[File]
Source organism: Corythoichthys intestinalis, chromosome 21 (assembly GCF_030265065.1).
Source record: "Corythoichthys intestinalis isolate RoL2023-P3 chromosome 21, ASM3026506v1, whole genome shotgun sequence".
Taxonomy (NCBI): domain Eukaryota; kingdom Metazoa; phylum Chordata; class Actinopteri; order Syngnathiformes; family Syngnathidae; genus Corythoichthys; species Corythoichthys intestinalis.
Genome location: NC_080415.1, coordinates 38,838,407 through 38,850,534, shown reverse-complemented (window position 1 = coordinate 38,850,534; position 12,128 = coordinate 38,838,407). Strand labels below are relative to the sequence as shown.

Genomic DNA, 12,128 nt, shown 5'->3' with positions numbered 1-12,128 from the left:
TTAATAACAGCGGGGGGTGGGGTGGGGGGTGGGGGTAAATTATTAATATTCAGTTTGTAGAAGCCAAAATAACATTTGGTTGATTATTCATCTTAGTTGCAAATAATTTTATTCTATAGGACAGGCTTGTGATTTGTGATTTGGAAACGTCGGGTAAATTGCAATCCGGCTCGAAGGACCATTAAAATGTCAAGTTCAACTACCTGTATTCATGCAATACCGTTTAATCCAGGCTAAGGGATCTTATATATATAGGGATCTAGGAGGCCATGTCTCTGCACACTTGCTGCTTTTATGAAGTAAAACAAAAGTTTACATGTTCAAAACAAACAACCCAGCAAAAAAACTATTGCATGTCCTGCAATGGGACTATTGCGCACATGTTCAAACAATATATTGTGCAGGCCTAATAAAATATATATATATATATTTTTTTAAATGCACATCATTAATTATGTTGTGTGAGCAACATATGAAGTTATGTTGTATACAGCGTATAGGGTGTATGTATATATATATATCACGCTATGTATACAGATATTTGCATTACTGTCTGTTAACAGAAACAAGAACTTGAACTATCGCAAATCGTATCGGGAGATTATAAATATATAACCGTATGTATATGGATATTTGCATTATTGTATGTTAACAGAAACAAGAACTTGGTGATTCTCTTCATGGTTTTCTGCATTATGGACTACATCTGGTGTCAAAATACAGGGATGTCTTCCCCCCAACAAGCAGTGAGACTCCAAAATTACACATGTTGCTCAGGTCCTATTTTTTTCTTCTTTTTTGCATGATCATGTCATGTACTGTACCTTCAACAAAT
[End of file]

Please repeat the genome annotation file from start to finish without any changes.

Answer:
Source organism: Corythoichthys intestinalis, chromosome 21 (assembly GCF_030265065.1).
Source record: "Corythoichthys intestinalis isolate RoL2023-P3 chromosome 21, ASM3026506v1, whole genome shotgun sequence".
Taxonomy (NCBI): domain Eukaryota; kingdom Metazoa; phylum Chordata; class Actinopteri; order Syngnathiformes; family Syngnathidae; genus Corythoichthys; species Corythoichthys intestinalis.
Genome location: NC_080415.1, coordinates 38,838,407 through 38,850,534, shown reverse-complemented (window position 1 = coordinate 38,850,534; position 12,128 = coordinate 38,838,407). Strand labels below are relative to the sequence as shown.

Genomic DNA, 12,128 nt, shown 5'->3' with positions numbered 1-12,128 from the left:
TTAATAACAGCGGGGGGTGGGGTGGGGGGTGGGGGTAAATTATTAATATTCAGTTTGTAGAAGCCAAAATAACATTTGGTTGATTATTCATCTTAGTTGCAAATAATTTTATTCTATAGGACAGGCTTGTGATTTGTGATTTGGAAACGTCGGGTAAATTGCAATCCGGCTCGAAGGACCATTAAAATGTCAAGTTCAACTACCTGTATTCATGCAATACCGTTTAATCCAGGCTAAGGGATCTTATATATATAGGGATCTAGGAGGCCATGTCTCTGCACACTTGCTGCTTTTATGAAGTAAAACAAAAGTTTACATGTTCAAAACAAACAACCCAGCAAAAAAACTATTGCATGTCCTGCAATGGGACTATTGCGCACATGTTCAAACAATATATTGTGCAGGCCTAATAAAATATATATATATATATTTTTTTAAATGCACATCATTAATTATGTTGTGTGAGCAACATATGAAGTTATGTTGTATACAGCGTATAGGGTGTATGTATATATATATATCACGCTATGTATACAGATATTTGCATTACTGTCTGTTAACAGAAACAAGAACTTGAACTATCGCAAATCGTATCGGGAGATTATAAATATATAACCGTATGTATATGGATATTTGCATTATTGTATGTTAACAGAAACAAGAACTTGGTGATTCTCTTCATGGTTTTCTGCATTATGGACTACATCTGGTGTCAAAATACAGGGATGTCTTCCCCCCAACAAGCAGTGAGACTCCAAAATTACACATGTTGCTCAGGTCCTATTTTTTTCTTCTTTTTTGCATGATCATGTCATGTACTGTACCTTCAACAAAT